NFL Supplemental Draft 2014: Reported Date, Format, Rules, Eligible Prospects

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NFL Supplemental Draft 2014: Reported Date, Format, Rules, Eligible Prospects
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Teams will have one last opportunity to add intriguing prospects to their roster this week when they take part in the NFL supplemental draft.

The draft is set to take place on July 10 at 1 p.m. EST, according to NFL Network insider Ian Rapoport. It will feature a handful of college players who were ineligible for May's draft, but were able to gain eligibility for this one.

Rapoport highlights a few of the names to know:

Although the supplemental draft is often overlooked by most, the likes of Cris Carter, Bernie Kosar and Josh Gordon have been selected in it over the years. There doesn't appear to be a player of that caliber in this year's supplemental draft on the surface, but there is no telling how high some of their ceilings might be.

Here is everything you need to know about the NFL supplemental draft, its format and the players who will be eligible for selection.

 

Format and Rules

Although the order for the 2014 supplemental draft has yet to be released, the manner in which it is determined is through a lottery. Per Michael David Smith of Pro Football Talk, the 32 NFL teams are broken down into three groups based upon their records from the previous season.

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The 10 worst teams are guaranteed to be among the top 10 picks with the Houston Texans standing the best chance. Houston will have 32 chances to draw the first pick and each of the next nine worst teams will have one less chance in descending order.

The second group of 10 teams will feature those who didn't make the playoffs, but were not among the bottom 10. Finally, the third group of teams will contain the 12 franchises that reached the postseason.

Once the order is set, a seven-round draft will commence with teams having the option to either pick a player or pass. If they do make a selection, then they will forfeit the corresponding pick in the 2015 NFL draft.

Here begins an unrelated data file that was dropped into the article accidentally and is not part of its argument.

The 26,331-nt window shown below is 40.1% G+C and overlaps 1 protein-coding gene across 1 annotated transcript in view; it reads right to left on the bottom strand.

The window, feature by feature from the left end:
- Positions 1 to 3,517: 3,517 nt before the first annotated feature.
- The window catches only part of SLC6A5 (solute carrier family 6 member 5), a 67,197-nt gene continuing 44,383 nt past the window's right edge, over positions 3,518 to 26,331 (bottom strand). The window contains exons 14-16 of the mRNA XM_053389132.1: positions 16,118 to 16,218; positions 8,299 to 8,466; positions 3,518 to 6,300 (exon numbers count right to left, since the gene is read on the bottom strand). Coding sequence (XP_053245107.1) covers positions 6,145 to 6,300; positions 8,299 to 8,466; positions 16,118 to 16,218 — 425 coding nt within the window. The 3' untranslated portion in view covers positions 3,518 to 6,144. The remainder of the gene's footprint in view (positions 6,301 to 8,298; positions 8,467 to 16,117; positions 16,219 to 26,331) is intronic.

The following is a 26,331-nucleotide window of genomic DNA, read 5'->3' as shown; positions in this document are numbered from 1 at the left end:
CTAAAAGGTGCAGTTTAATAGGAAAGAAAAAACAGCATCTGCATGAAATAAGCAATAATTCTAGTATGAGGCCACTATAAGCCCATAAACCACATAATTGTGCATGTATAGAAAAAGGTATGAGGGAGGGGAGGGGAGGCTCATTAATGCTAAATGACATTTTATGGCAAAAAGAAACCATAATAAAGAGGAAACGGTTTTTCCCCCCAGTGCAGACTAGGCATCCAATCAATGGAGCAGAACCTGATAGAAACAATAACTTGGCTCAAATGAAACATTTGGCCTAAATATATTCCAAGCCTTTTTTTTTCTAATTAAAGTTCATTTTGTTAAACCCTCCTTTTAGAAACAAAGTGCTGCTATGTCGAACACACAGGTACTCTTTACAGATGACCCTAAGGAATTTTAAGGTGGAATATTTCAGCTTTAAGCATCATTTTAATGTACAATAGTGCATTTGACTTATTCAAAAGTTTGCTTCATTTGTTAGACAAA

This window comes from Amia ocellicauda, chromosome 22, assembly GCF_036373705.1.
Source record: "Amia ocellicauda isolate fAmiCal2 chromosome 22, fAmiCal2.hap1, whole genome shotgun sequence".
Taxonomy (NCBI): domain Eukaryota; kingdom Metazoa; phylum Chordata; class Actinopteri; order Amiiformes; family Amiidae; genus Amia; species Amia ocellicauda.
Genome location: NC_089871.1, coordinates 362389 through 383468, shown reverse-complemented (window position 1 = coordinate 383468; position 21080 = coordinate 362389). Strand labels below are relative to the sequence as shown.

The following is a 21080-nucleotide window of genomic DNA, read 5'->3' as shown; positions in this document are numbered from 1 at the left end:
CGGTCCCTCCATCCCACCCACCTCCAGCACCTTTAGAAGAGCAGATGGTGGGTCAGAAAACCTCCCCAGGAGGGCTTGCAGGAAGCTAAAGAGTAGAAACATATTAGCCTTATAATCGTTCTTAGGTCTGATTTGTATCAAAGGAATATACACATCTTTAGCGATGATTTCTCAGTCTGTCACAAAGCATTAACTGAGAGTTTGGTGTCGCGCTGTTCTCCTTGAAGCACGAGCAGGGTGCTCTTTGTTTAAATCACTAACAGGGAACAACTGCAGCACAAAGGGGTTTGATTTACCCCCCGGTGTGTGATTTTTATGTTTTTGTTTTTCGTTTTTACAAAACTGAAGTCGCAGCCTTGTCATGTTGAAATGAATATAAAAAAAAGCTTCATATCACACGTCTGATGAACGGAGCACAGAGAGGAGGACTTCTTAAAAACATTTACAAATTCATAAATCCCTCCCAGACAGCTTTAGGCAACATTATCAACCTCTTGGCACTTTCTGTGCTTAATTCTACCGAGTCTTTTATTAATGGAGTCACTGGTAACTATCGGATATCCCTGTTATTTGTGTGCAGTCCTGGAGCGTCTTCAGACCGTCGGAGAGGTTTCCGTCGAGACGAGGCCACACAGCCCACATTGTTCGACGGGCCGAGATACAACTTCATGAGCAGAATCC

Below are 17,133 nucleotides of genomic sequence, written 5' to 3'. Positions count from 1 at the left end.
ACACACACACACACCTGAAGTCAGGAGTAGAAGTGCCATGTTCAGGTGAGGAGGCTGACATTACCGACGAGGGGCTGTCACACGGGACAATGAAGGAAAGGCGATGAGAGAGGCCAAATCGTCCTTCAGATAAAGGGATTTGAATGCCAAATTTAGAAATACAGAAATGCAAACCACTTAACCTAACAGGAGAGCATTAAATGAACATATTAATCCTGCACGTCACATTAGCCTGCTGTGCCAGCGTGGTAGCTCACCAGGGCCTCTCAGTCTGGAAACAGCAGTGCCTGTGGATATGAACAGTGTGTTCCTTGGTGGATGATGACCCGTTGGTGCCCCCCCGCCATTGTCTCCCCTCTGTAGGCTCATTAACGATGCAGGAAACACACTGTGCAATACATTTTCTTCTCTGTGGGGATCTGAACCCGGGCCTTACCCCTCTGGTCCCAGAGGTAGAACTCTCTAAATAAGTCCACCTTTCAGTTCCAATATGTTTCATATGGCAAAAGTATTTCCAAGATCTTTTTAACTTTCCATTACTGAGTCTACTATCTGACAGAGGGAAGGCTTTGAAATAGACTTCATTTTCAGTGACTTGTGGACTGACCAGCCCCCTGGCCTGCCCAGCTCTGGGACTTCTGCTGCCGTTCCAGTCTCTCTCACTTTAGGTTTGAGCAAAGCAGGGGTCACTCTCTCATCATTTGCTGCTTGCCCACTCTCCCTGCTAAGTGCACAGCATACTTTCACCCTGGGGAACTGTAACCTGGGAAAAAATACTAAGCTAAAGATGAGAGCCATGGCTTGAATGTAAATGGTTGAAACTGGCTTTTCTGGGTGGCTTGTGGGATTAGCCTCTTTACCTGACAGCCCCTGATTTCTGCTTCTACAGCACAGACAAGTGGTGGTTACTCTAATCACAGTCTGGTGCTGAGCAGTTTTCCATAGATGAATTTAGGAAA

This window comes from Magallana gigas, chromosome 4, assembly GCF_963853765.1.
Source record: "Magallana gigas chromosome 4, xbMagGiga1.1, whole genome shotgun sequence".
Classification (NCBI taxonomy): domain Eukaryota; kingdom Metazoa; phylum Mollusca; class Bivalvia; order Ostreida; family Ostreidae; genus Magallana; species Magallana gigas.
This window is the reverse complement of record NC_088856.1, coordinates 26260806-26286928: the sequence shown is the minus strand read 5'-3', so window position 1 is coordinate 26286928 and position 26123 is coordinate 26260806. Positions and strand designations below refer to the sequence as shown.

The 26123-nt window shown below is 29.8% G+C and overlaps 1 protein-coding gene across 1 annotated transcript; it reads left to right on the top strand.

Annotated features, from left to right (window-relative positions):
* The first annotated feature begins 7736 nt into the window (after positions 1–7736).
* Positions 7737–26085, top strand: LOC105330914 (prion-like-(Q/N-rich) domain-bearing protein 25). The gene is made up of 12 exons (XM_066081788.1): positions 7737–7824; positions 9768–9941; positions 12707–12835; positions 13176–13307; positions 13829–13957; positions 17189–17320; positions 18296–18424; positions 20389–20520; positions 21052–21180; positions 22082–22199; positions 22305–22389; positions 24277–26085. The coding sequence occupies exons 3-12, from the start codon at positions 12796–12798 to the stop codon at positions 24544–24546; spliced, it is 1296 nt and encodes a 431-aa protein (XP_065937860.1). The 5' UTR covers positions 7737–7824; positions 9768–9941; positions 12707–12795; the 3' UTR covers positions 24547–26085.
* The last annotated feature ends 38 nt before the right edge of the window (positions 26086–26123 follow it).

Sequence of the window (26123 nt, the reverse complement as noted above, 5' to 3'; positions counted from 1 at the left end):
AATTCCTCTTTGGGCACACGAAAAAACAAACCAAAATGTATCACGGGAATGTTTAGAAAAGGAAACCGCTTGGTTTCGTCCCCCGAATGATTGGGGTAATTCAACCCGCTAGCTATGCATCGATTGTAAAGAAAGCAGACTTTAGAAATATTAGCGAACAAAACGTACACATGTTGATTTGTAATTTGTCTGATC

Since none of the players in this year's supplemental draft are viewed as elite prospects, it is quite likely that no picks will be made until the sixth or seventh round at best.

 

Eligible Prospects

Traylon Shead (RB - SMU)

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After a 2013 season that saw him rush for just 197 yards on 51 carries for three touchdowns at SMU, running back Traylon Shead will try his luck in the NFL supplemental draft. According to ESPN.com's Max Olson, Shead's agent announced his intention to enter:

Shead was somewhat of a forgotten man at SMU, but there is no question that he has talent and size. Per Mike Florio of Pro Football Talk, Shead measured in at 6'2" and 240 pounds at his Pro Day workout at July 2. Florio is also reporting that the Dallas Cowboys, Houston Texans, Green Bay Packers, Indianapolis Colts, Detroit Lions, New York Giants, Seattle Seahawks, Miami Dolphins and Chicago Bears had representatives in attendance.

It isn't 100 percent clear why Shead decided to leave school, but Chuck Carlton of The Dallas Morning News reports that Shead skipped spring practice, so this move has been in the works for quite some time.